Paul Cox’s breakthrough film, premiering at Cannes Film Festival, and playing in festivals worldwide, and considered a masterpiece of Australian cinema.
Charles Bremer (Norman Kaye), a reclusive collector of paintings, sculptures and other rnore delicate works of art, such as rare flowers and naughty postcards, each Wednesday takes Lisa (Alyson Best), an artists’ model, to his sumptuous house and pays her handsomely to do a striptease to the ‘Love Duet’ from ‘Donnizetti’s Lucia Di Lammermoor’. He then leaves quickly and plays the organ alone in the church across the road from his house.
Charles we learn, has not always been rich and is currently in therapy; a part of which is to write, daily, a letter to his dead mother describing in euphemistic terms his growing obsession with his “little flower”, Lisa the model.
Her boyfriend, David (Chris Haywood), a failed painter, once successful and famous, but now addicted to cocaine., is convinced that daily he is making conceptual breakthroughs with his swift ugly canvasses. He treats Lisa as a sexual convenience and a source of money to serve his addiction. Lisa finally leaves him for a no less savoury arrangement with Jane, her lesbian fellow art student.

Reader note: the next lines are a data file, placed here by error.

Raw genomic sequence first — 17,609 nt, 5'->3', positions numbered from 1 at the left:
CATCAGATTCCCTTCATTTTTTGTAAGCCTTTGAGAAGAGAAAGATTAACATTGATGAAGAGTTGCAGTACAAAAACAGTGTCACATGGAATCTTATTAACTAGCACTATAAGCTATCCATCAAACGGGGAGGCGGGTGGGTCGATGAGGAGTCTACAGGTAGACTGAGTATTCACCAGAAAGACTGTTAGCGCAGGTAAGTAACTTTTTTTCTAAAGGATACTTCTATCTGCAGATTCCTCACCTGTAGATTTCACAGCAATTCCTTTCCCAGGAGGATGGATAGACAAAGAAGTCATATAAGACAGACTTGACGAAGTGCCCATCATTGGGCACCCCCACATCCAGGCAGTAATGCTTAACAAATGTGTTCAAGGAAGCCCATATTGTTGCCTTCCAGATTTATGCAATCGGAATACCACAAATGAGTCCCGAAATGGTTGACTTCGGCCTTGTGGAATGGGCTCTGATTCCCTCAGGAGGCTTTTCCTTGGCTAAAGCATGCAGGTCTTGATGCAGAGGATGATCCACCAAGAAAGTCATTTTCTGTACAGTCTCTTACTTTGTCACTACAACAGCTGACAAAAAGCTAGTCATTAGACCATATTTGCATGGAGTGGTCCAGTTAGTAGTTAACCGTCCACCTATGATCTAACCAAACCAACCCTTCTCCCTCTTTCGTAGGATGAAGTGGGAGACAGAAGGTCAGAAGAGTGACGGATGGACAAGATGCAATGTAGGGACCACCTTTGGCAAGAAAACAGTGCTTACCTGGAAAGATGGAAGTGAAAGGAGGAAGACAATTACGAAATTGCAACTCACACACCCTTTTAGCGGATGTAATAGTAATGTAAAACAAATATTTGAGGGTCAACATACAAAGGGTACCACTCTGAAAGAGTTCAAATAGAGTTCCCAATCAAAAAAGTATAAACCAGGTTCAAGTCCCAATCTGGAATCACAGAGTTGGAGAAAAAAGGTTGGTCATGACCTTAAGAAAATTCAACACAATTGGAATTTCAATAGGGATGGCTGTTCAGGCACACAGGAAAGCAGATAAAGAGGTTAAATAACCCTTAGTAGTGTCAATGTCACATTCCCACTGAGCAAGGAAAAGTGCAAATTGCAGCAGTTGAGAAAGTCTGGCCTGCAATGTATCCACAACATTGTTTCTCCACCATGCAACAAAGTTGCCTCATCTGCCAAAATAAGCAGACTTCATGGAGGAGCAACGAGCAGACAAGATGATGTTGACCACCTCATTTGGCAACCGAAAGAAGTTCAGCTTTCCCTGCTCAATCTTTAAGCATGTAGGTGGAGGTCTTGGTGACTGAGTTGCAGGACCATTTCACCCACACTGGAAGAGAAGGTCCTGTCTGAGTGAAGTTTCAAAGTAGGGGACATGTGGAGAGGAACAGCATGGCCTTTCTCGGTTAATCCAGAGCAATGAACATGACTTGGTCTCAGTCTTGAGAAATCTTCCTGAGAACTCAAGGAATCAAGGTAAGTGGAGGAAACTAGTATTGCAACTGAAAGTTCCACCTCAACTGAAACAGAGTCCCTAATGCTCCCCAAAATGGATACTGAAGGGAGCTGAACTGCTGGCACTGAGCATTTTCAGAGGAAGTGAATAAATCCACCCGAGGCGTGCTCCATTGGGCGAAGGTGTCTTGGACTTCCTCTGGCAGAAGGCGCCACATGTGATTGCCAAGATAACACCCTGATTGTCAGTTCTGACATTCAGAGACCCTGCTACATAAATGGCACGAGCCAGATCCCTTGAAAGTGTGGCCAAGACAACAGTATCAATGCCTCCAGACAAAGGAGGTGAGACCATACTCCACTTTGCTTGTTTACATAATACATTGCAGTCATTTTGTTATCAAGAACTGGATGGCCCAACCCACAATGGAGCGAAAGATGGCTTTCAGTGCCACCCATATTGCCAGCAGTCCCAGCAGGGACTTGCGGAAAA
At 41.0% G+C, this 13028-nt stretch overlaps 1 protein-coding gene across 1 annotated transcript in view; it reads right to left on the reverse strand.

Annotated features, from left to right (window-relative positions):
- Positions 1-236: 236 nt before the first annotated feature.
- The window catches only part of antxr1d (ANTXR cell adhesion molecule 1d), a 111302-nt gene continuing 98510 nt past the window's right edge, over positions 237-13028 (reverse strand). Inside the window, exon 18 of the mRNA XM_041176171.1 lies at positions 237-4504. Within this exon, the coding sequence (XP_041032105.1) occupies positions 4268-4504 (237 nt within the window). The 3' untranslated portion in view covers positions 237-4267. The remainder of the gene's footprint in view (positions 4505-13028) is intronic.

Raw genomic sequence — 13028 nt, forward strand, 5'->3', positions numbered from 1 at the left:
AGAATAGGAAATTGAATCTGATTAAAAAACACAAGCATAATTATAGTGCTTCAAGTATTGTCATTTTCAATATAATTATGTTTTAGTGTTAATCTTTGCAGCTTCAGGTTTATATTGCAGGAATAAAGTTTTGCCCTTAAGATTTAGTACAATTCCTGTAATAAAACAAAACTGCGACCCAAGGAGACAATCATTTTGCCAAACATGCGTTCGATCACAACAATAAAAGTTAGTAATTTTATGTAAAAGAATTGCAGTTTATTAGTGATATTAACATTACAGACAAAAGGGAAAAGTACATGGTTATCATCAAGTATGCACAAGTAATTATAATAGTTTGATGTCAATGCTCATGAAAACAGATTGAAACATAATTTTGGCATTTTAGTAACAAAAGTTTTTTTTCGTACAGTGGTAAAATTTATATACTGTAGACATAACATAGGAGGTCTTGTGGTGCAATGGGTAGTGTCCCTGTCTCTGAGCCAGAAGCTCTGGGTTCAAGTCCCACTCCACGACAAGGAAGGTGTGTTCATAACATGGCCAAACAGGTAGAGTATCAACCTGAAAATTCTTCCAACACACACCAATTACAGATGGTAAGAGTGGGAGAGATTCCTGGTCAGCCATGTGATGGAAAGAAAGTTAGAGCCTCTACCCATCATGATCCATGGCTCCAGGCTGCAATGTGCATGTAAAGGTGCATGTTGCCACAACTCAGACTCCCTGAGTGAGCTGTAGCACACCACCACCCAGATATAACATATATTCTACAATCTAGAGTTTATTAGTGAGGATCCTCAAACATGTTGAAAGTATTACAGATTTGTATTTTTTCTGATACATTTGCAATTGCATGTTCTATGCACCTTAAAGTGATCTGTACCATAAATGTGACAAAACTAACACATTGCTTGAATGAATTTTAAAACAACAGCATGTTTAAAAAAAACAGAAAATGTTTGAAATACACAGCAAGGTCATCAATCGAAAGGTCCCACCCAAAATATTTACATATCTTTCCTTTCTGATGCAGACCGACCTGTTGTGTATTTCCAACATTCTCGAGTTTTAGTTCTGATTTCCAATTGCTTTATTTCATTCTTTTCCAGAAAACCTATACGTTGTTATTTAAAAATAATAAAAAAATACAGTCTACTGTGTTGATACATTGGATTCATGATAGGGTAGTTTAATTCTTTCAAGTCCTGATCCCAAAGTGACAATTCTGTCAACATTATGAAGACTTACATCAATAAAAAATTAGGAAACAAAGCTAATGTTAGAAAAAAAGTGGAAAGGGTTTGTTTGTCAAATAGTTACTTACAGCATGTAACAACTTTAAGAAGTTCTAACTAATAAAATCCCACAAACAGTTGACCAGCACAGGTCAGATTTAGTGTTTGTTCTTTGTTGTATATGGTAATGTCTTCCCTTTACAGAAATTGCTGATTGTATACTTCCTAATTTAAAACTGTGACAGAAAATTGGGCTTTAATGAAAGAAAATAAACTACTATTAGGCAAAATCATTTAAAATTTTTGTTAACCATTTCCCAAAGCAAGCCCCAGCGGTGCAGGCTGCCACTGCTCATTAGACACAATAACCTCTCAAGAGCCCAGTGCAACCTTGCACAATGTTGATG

It is obvious from Charles's dream-life that his mother loved him, but in the name of love she smothered him, and sent him against his deeper wishes.
During the course of the film, we slowly learn the source of Charle’s little sexual ritual; its effect on the ambitions of David and his eventual complex fate.
Man of Flowers is both erotic and richly amusing, with a tragic after-glow. The essence of the story is the confrontation between modern art and traditional art; or between modern love and traditional love; or even between modern life and traditional life. The old world meets the new world and only the old, traditional world has any substance.